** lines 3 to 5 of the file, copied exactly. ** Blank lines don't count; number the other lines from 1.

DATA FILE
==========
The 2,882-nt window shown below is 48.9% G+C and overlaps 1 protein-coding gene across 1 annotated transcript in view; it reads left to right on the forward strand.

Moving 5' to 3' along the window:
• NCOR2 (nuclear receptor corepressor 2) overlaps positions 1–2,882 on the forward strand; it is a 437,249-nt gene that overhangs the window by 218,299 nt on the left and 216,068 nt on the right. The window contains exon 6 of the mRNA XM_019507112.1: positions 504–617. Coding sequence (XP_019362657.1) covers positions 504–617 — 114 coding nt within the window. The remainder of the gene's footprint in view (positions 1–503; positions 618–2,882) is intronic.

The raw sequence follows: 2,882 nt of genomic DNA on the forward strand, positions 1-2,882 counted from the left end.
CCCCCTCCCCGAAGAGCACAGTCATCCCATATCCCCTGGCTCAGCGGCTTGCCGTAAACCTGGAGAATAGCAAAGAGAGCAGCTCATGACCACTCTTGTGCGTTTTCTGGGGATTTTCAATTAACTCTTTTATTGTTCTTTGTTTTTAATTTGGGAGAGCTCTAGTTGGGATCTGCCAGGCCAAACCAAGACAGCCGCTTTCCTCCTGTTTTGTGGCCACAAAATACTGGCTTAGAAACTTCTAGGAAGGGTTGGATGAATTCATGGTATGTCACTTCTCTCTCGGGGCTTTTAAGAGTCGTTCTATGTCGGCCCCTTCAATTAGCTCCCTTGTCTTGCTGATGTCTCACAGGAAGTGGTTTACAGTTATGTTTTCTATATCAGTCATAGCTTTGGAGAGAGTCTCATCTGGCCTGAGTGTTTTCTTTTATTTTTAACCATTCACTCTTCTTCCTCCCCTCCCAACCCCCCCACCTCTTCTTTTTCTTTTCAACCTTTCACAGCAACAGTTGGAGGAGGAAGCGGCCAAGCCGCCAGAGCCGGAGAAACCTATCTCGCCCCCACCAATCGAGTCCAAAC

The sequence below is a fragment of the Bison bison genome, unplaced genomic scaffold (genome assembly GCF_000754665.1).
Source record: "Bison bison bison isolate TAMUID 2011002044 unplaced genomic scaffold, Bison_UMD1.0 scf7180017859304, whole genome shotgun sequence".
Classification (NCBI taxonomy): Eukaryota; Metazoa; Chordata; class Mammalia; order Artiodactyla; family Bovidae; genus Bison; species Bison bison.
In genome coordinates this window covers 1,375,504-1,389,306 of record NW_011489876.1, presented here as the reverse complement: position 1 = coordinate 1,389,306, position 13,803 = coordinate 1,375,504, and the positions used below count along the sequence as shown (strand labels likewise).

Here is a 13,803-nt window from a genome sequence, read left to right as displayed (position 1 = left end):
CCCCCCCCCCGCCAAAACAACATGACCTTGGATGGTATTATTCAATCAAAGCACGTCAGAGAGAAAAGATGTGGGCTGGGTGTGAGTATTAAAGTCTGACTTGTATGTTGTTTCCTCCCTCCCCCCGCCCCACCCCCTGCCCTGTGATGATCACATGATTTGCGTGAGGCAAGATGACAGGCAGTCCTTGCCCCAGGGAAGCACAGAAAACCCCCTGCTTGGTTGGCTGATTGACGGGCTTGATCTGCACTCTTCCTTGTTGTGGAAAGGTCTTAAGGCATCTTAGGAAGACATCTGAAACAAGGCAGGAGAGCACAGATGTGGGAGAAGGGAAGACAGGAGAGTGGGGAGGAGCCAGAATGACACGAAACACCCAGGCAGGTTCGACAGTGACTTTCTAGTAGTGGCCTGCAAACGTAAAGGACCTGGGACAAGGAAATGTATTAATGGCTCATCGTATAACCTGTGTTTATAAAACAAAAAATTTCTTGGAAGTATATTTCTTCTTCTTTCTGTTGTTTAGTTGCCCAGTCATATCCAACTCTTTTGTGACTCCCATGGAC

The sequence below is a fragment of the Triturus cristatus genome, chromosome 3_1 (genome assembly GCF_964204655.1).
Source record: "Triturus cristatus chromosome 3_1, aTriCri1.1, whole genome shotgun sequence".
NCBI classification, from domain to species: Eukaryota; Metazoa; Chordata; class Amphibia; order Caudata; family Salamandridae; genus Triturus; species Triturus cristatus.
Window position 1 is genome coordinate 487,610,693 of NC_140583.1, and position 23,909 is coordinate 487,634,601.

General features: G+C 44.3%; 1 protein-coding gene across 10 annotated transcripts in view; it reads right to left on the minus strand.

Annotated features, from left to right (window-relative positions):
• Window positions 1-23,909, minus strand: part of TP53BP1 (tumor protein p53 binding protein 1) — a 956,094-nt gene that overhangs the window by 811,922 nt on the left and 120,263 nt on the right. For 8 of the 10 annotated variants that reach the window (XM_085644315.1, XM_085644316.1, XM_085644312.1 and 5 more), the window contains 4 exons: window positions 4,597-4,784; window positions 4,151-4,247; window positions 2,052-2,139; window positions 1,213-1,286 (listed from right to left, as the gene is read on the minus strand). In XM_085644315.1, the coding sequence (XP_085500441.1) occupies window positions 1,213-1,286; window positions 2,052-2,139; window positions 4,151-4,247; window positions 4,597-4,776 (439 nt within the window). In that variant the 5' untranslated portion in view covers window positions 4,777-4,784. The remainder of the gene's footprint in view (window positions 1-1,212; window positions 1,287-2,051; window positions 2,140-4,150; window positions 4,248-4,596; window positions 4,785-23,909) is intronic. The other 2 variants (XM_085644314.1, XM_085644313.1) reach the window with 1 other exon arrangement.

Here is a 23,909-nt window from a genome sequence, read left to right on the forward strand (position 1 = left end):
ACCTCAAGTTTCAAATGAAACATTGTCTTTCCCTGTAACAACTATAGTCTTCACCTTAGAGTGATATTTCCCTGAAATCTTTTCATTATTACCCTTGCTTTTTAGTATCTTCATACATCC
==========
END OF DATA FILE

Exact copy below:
• NCOR2 (nuclear receptor corepressor 2) overlaps positions 1–2,882 on the forward strand; it is a 437,249-nt gene that overhangs the window by 218,299 nt on the left and 216,068 nt on the right. The window contains exon 6 of the mRNA XM_019507112.1: positions 504–617. Coding sequence (XP_019362657.1) covers positions 504–617 — 114 coding nt within the window. The remainder of the gene's footprint in view (positions 1–503; positions 618–2,882) is intronic.

The raw sequence follows: 2,882 nt of genomic DNA on the forward strand, positions 1-2,882 counted from the left end.
CCCCCTCCCCGAAGAGCACAGTCATCCCATATCCCCTGGCTCAGCGGCTTGCCGTAAACCTGGAGAATAGCAAAGAGAGCAGCTCATGACCACTCTTGTGCGTTTTCTGGGGATTTTCAATTAACTCTTTTATTGTTCTTTGTTTTTAATTTGGGAGAGCTCTAGTTGGGATCTGCCAGGCCAAACCAAGACAGCCGCTTTCCTCCTGTTTTGTGGCCACAAAATACTGGCTTAGAAACTTCTAGGAAGGGTTGGATGAATTCATGGTATGTCACTTCTCTCTCGGGGCTTTTAAGAGTCGTTCTATGTCGGCCCCTTCAATTAGCTCCCTTGTCTTGCTGATGTCTCACAGGAAGTGGTTTACAGTTATGTTTTCTATATCAGTCATAGCTTTGGAGAGAGTCTCATCTGGCCTGAGTGTTTTCTTTTATTTTTAACCATTCACTCTTCTTCCTCCCCTCCCAACCCCCCCACCTCTTCTTTTTCTTTTCAACCTTTCACAGCAACAGTTGGAGGAGGAAGCGGCCAAGCCGCCAGAGCCGGAGAAACCTATCTCGCCCCCACCAATCGAGTCCAAAC